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By: Matt Rego

Shares of Gold Reserve, Inc. (OTCQB: GDRZF) have declined nearly 22% on heavy volume on Friday, May 27, 2016. During the first few hours of trading, the gold company saw around 292,000 shares exchange hands or dollar volume of over $1 million. Gold Reserve, Inc. (OTCQB: GDRZF) normally does not experience heavy volumes, as its average daily volume over the past 30 days comes to just over 106,000 shares.

While there is no specific company news to explain the declines, a string of gold companies that operate in Venezuela are seeing steep declines today. This comes after a string of violence by Venezuelan gangs on gold miners. Earlier in May 2016, Venezuelan troops located the remains of 14 gold miners that had been reported missing. However, Venezuelan officials note that there are still another 14 gold miners still missing. Here is a news article on the Venezuelan gang violence against miners:

Gold Reserve Inc. has a history in mining dating back to 1956 and was originally formed for the purpose of acquiring, exploring, and developing mining properties and placing them into production. The Company is incorporated under the laws of the Province of Alberta, Canada and is listed on the TSX Venture Exchange and the OTCQB Markets Exchange.

Emerging Growth Gold Company

More about Gold Reserve, Inc. Click here.

Venezuela’s Attorney General says search teams have retrieved the remains of 14 missing gold miners, after reports that 28 had been killed.

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Forensic experts and search teams are continuing to look for more bodies at the site, Luisa Ortega Diaz added.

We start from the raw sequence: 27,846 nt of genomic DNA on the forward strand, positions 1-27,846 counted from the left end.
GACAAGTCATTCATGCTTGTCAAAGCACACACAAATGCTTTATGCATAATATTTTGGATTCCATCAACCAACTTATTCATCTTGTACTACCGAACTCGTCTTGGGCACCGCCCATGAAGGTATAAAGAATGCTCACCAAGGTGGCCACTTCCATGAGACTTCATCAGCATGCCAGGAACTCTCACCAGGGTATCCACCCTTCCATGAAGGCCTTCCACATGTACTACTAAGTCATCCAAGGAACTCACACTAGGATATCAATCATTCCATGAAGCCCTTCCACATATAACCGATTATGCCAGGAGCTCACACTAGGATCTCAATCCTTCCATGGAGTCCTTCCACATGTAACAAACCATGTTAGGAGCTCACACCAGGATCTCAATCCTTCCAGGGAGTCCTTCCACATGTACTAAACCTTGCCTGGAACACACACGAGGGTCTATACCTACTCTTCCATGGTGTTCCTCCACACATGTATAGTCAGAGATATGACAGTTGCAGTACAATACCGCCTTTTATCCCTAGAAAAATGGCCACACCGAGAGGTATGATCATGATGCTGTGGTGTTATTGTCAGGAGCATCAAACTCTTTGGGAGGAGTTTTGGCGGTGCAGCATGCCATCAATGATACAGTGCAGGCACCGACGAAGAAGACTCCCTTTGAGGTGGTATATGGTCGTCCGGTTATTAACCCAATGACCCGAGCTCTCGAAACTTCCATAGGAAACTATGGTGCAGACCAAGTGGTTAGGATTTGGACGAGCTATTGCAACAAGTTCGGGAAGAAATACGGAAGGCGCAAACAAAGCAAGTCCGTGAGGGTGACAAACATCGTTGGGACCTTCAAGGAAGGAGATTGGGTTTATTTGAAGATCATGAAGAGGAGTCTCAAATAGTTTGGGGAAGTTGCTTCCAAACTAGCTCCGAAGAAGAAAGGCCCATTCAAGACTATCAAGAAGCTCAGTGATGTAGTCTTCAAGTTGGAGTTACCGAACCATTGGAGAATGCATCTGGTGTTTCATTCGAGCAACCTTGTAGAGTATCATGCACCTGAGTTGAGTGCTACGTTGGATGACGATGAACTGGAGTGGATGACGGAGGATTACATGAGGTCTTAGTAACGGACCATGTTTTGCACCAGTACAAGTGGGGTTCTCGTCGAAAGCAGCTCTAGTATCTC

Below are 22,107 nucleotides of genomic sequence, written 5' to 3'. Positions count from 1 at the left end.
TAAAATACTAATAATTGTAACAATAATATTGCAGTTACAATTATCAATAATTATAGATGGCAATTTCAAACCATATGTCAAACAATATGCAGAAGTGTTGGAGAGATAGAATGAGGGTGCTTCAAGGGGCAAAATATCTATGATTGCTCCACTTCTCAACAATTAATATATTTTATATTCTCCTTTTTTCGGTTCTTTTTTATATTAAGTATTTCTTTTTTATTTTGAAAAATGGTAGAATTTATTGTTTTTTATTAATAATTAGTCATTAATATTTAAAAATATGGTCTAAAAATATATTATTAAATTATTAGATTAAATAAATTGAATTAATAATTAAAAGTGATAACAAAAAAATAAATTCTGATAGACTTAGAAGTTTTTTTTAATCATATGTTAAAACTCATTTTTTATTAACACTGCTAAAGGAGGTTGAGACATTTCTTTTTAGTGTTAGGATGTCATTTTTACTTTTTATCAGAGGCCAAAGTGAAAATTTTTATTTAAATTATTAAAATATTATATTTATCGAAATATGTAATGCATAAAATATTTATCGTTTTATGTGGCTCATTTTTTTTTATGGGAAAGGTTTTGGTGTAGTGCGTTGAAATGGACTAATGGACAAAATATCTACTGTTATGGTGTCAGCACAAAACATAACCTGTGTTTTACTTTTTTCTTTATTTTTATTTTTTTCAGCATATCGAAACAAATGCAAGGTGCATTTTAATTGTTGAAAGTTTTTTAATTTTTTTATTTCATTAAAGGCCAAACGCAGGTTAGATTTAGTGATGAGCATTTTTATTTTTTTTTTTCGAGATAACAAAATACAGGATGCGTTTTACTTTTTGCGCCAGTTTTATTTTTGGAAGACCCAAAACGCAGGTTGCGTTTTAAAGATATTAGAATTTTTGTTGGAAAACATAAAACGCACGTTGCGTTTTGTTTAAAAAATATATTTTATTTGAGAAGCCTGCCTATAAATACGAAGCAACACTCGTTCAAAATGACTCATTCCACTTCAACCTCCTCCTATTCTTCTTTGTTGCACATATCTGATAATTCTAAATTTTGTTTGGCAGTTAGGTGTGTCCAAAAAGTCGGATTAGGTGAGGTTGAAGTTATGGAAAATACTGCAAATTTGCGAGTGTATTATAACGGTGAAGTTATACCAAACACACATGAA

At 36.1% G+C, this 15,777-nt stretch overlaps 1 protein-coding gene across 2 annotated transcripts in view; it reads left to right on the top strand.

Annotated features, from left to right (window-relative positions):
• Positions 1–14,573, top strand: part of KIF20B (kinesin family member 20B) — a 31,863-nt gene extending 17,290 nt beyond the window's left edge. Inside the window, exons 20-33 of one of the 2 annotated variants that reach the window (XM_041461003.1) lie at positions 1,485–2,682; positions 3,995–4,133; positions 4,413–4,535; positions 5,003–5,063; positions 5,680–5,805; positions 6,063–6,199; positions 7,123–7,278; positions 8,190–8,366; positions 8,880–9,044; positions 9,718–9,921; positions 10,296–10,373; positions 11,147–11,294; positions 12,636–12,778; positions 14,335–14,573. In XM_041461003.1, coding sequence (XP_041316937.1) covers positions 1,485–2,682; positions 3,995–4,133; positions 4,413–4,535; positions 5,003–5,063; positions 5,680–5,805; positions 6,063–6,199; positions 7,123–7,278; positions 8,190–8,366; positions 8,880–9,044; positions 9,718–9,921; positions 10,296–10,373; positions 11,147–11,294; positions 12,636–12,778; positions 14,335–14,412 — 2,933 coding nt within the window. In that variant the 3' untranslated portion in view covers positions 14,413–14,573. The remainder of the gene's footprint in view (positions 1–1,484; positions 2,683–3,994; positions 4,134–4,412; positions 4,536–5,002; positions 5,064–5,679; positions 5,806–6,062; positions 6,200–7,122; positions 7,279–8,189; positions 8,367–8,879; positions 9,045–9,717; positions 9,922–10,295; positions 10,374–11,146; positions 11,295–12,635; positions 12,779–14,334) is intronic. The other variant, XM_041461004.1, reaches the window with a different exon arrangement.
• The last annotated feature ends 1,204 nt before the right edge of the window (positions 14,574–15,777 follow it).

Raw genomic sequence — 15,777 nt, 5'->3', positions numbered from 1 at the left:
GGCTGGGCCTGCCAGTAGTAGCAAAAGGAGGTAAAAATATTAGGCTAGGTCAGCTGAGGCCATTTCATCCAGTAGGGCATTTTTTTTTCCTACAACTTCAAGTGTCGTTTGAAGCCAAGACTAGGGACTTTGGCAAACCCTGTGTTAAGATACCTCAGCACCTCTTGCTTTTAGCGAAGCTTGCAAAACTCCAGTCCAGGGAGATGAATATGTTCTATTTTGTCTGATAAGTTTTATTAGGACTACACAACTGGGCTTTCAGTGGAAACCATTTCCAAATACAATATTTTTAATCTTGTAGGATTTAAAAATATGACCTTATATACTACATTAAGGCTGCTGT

Relatives said the men were killed by a gang on 4 March after finding significant amounts of gold in an illegally-operated mine.

The bodies were dismembered and buried locally, witnesses claimed.

“We inform the country that we have located the remains of the people who went missing in Tumeremo,” tweeted Ms Ortega.

An arrest warrant has been issued for the leader of the gang accused of the killings – Jamilton Andres Ulloa Suarez, known as The Mole.

The bodies were located “in Nuevo Callao, deep into the [Amazon] jungle” added Ms Ortega.

The authorities believe 21 people, not 28, were killed. Relatives have rejected such claims and accuse the government of trying to cover up the massacre.

Bolivar state governor Francisco Rangel, from the governing PSUV party, had initially dismissed reports that the miners had gone missing.

He accused opposition politicians of stirring up trouble.

But within a couple of days Venezuelan air force troops were deployed in the remote jungle area, near the border with Guyana, to find out what had happened.

“We won’t rest until we find those responsible for these acts, which in the eyes of all Venezuelans are abominable,” said Venezuela’s Defence Minister Vladimir Padrino Lopez last week.

He said at the time that they had probably been killed by gangs fighting over control of illegal mining in south-eastern Venezuela.

‘Fight over gold’

The missing miners worked at the Atenas gold mine.

Reports of their disappearance first emerged on 6 March when worried relatives reported that their loved ones had not returned from work.

The families blocked a road in Tumeremo linking the region to the Brazilian border to demand an investigation.

Local media quoted eyewitnesses who said the discovery of a significant gold deposit had pitched the miners against members of a gang who wanted to lay their hands on the lucrative find.

The gang members allegedly opened fire on the miners and later forced the survivors to load the bodies on to a lorry.